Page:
According to few articles I read (like BBC about The people with hidden immunity against Covid-19 ):
starting out about four or five days after infection, you begin to see T cells getting activated, and indications they are specifically recognising cells infected with the virus,” says Hayday. These unlucky cells are then dispatched quickly and brutally – either directly by the T cells themselves, or by other parts of the immune system they recruit to do the unpleasant task for them – before the virus has a chance to turn them into factories that churn out more copies of itself.
When virus just entered a cell, but had no chance to churn more copies: Is surface of the cell any different? How T-cell can distinguish infected cell from non-infected?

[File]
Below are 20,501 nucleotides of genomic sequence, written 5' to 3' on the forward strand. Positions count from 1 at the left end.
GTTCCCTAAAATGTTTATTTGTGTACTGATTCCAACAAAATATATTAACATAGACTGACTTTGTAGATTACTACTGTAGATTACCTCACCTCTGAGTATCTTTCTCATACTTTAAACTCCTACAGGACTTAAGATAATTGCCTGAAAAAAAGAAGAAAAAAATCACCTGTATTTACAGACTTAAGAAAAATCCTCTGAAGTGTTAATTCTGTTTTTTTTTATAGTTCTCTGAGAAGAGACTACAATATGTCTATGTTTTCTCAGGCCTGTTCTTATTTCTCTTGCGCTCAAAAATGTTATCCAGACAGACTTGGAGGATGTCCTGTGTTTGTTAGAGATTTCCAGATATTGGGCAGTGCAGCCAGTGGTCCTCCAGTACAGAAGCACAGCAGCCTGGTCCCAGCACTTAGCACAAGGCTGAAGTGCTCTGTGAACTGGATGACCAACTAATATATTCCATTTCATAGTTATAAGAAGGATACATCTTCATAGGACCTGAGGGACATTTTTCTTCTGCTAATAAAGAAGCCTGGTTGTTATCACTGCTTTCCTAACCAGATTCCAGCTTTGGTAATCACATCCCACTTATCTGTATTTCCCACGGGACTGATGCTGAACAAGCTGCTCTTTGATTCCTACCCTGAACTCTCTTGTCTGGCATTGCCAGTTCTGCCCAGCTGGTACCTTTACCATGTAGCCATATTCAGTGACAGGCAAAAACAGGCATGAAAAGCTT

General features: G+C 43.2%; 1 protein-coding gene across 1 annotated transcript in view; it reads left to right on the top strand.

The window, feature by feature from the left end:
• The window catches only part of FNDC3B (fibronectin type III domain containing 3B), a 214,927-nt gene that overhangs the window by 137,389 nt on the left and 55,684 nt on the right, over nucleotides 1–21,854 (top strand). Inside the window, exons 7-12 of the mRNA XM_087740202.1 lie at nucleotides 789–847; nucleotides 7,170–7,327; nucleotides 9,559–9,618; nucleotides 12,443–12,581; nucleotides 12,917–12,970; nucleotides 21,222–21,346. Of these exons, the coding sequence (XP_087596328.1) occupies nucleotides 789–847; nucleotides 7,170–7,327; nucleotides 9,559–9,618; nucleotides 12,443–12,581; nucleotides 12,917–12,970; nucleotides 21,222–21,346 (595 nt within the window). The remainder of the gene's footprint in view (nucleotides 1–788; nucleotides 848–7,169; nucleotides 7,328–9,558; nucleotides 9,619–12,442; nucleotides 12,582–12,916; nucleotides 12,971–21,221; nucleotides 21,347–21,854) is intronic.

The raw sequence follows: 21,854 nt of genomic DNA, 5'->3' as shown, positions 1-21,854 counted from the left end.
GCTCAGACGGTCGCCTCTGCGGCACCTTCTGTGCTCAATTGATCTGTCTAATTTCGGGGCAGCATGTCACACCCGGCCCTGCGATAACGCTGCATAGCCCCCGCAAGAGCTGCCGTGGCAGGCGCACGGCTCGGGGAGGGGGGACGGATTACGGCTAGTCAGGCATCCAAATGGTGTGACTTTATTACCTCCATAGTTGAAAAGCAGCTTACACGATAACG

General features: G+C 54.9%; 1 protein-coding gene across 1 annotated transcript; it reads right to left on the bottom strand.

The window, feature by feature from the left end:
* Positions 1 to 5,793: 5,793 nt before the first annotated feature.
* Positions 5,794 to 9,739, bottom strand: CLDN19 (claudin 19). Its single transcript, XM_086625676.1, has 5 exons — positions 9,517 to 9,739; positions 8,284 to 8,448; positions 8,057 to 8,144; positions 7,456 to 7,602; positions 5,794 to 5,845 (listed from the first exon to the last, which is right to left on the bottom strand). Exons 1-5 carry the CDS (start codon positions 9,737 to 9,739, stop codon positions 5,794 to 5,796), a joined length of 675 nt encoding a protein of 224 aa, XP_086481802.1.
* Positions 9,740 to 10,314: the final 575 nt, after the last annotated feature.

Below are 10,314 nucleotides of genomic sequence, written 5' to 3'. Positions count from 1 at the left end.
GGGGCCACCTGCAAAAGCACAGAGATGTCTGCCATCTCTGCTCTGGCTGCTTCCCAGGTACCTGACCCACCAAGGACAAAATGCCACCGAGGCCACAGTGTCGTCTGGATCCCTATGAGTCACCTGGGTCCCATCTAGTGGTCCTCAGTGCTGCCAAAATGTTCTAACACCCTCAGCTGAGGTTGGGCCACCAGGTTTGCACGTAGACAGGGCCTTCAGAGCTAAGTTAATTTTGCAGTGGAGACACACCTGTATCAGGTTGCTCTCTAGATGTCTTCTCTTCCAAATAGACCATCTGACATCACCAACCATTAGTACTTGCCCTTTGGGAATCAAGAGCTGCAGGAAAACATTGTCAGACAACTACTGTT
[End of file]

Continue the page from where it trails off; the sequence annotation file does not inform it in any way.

I am no biologist, but I am fascinated about biology now, and curious to learn more. Sorry if I am not using proper terminology.
I found How do T-cells determine which cells they've already inspected? , but T-cell activation is mentioned only in the context of dendritic cells and lymph nodes. IIUC, T-cells should attack lungs cells to eliminate cells infected by covid-19 there.